It’s like this: when you surrender control and choose to embrace whatever shows up, then “whatever” is full of possibility. Surrendering makes me pay attention to everything I’m doing, because there could be magic in this moment (and, turns out, there is magic in every moment if I choose to pay attention to it). So walking the dog isn’t a chore that I have to get through just to get on to more important things. It’s the only thing that needs to be done at that moment, and so why shouldn’t I be fully present and attentive to the magic of it? There is no wasted time, no chasing time, no losing time. Each moment matters.

Nobody knows like the body knows.

One thing I couldn’t make sense of when I started out this experiment was, when does surrender turn into boundary-less, aimless drifting? If I surrender to everything, won’t people walk all over me? Won’t I be overwhelmed or run down by saying yes to everything? Won’t I just be going from one thing to another, saying yes to everything without any sense of direction?

Then, of course, I was reminded by my body that it knows better than my brain when it comes to these matters. It’s pretty simple, actually: When I’m in struggle, when I feel the tension in my gut and my eyebrow furrows and my head tilts forward in serious thought, it’s time to surrender. Feeling tense? Time to let go. Replaying thoughts in my head? Time to let go. Feeling my shoulders hunch up? Time to let go.

On the other hand, when I find a sense of positive energy and aliveness bubble up over something I see, hear or think about, then it’s time to embrace. Feeling peace and ease? Embrace. Feeling tickled pink? Embrace. Feeling hopeful and giddy? Embrace.

And luckily, because my body is always living in the present moment, attuned to what’s here now, I can trust what it tells me (if I just take the time to quiet down and listen, of course).

 

In a nutshell, I will say this: surrendering is an exercise in mindfulness that has the incredible power to bring instant peace and ease to my life. My word for 2015 was ease, and this has been an amazing experiment with which to end my year of choosing ease.

I’m excited for the holidays ahead of us, and will take a break from blogging until the new year. I’ve decided on a new two-fold focus for my blog in 2016: exploring and unpacking the Physics of Vulnerability, which is a foundational piece of Brené Brown’s latest book, Rising Strong AND exploring my own vulnerability through creative expression (inspired by my other BFF, Elizabeth Gilbert and her Big Magic). That’s right: I’m challenging myself to a Year of Creative Expression where I will take on a new artistic medium every month and write about my experiences in pushing boundaries and being vulnerable in the arena of creativity. My first stab at this will be… wait for it… TAP DANCING! Nothing like starting off a year of vulnerability with a bang (and a tap)!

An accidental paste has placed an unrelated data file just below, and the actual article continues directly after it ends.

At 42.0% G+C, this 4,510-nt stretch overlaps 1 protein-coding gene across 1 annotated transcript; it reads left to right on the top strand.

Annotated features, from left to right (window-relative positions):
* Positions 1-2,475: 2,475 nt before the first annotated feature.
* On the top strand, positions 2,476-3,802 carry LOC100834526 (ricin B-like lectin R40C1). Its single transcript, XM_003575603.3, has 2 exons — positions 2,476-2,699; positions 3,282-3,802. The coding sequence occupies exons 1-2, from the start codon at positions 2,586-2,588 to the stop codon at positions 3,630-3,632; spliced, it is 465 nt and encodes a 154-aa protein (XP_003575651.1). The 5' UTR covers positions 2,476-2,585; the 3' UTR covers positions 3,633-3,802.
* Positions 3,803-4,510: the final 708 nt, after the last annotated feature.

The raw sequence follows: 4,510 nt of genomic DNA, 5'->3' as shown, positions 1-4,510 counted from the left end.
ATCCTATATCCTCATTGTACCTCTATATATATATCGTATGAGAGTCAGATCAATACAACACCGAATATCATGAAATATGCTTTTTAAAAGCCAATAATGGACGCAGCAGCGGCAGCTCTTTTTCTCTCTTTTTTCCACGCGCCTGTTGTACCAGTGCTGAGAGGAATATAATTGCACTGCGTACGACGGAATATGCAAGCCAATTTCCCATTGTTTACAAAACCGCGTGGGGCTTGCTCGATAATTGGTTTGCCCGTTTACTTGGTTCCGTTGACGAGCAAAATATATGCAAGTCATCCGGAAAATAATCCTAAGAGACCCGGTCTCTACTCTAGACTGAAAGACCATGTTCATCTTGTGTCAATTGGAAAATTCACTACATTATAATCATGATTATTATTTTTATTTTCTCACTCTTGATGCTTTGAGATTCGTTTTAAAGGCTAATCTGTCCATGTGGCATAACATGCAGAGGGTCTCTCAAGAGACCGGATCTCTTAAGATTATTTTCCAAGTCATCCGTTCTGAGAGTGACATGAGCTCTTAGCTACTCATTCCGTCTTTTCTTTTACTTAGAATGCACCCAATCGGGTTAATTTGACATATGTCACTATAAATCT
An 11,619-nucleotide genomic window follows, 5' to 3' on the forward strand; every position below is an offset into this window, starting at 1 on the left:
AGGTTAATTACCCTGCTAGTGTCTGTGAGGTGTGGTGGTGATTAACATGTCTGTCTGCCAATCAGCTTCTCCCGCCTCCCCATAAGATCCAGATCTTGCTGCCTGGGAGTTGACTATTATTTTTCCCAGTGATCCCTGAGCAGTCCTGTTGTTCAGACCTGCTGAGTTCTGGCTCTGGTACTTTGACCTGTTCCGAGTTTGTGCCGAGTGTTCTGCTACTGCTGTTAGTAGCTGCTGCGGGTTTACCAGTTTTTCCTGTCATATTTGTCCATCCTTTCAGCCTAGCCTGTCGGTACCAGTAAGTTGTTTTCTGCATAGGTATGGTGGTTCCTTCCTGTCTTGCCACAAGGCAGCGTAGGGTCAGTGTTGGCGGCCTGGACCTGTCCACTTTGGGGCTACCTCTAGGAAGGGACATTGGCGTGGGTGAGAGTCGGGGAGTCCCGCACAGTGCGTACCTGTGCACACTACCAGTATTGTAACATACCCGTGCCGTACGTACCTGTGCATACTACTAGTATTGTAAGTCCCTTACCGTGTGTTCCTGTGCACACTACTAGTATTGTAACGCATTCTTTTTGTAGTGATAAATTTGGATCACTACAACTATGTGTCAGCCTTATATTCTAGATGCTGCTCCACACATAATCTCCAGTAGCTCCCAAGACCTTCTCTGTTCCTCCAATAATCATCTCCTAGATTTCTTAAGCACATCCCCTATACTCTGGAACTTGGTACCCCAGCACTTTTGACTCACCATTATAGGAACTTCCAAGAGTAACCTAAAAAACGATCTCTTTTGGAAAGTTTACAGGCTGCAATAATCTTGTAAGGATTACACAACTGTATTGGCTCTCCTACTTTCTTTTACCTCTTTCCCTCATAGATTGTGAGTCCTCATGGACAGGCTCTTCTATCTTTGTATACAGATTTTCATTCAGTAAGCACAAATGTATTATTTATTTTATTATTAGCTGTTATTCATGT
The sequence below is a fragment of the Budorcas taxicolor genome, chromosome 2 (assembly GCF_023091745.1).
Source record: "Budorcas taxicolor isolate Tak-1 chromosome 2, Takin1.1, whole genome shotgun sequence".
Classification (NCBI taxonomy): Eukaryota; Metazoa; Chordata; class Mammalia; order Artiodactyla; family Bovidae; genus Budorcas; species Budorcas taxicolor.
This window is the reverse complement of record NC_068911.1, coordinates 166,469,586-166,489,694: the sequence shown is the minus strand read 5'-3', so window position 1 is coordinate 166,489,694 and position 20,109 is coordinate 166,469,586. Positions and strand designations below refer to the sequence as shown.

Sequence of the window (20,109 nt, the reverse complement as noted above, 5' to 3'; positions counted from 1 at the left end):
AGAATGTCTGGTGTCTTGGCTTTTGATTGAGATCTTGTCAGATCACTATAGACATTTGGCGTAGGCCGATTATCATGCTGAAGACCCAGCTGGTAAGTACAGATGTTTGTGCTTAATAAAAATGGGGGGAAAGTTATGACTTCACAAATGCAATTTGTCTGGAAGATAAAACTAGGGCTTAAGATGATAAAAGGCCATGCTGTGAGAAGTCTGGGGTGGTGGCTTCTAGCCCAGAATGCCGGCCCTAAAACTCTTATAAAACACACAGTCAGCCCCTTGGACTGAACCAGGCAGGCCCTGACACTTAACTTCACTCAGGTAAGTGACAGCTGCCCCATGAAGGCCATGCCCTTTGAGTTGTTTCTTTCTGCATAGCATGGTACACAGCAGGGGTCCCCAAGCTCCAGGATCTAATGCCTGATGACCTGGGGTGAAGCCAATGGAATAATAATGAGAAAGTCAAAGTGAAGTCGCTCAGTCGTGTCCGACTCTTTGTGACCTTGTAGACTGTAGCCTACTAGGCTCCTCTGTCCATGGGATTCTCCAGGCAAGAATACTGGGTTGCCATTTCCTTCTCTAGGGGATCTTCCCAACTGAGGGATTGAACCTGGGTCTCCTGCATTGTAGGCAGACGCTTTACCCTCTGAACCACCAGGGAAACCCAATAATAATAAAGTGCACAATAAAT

Happy holidays, dear readers. I wish each and every one of you love, light, peace, ease and big magic!

 

 

 

Surrendering Justification

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A couple of weeks ago, I wrote about taking on my own version of a surrender experiment, inspired by the memoir, The Surrender Experiment, by Michael A Singer. This is what I recall saying:

Practice letting go of my ideas of how things should be. 

Surrender to what shows up and then give it 100% of my attention.

Hold each moment as sacred.

I am practicing all of this, and trust me when I say practice. I notice the crazy number of times my brain goes into planning mode, trying to come up with schemes for this and that, especially when it comes to my work and especially when I look at what others in the coaching world are doing. But I noticed something in particular one day when I caught myself comparing my coaching business to others. My thinking went something like this:

Wow, look at what that other coach is offering to clients. That’s so cool. Why didn’t I think of that? Well, too late now, I guess. Or should I do that too? Wait, no, I don’t have time to do that. Ok, fine. Well, that coach can do it because that’s their full-time gig. Not like me, working a full-time job while also trying build a business on the side. Remember Sabrina, you chose to have this full time job at the same time as building a business. It’s important to you: the security and consistency , especially in terms of the kids. Wait, is it? Hmmm. Yes, it is. Or is it? Maybe I just gave up too soon. Maybe I gave up on myself. Well, no, that’s not true. I’m still doing what I love, just not full time for now. Right. That’s right… I remember deciding that this is a better balance for me, for now. But man I wish I had more time for my business. There are so many things I’d like to do. But I also remember how frightening that could be sometimes. Yes, that’s right. I’m fine to be doing what I’m doing right now…

And I could have gone on and on. Isn’t this how the thought process works for all of us? It’s an incessant back and forth, especially when we’re trying to make sense of something. And that’s when it hit me: I am very invested in justifying my decision to work a full-time “regular” job while also building a business around my life’s work. It’s like my brain NEEDS to know that I made the right decision to work a regular job in addition to having my own business.

There is a reason my brain wants to know I’m making the right decision. Brené Brown talks about this in her new book, Rising Strong. Brown explains that when we go into struggle, our brains automatically make up stories in order to make sense of what’s happening. In fact, our brains reward us with a nice little dose of cortisol and oxytocin when we succeed in connecting the dots and making meaning from a struggle (think of how good it feels when you have an “a-ah” moment).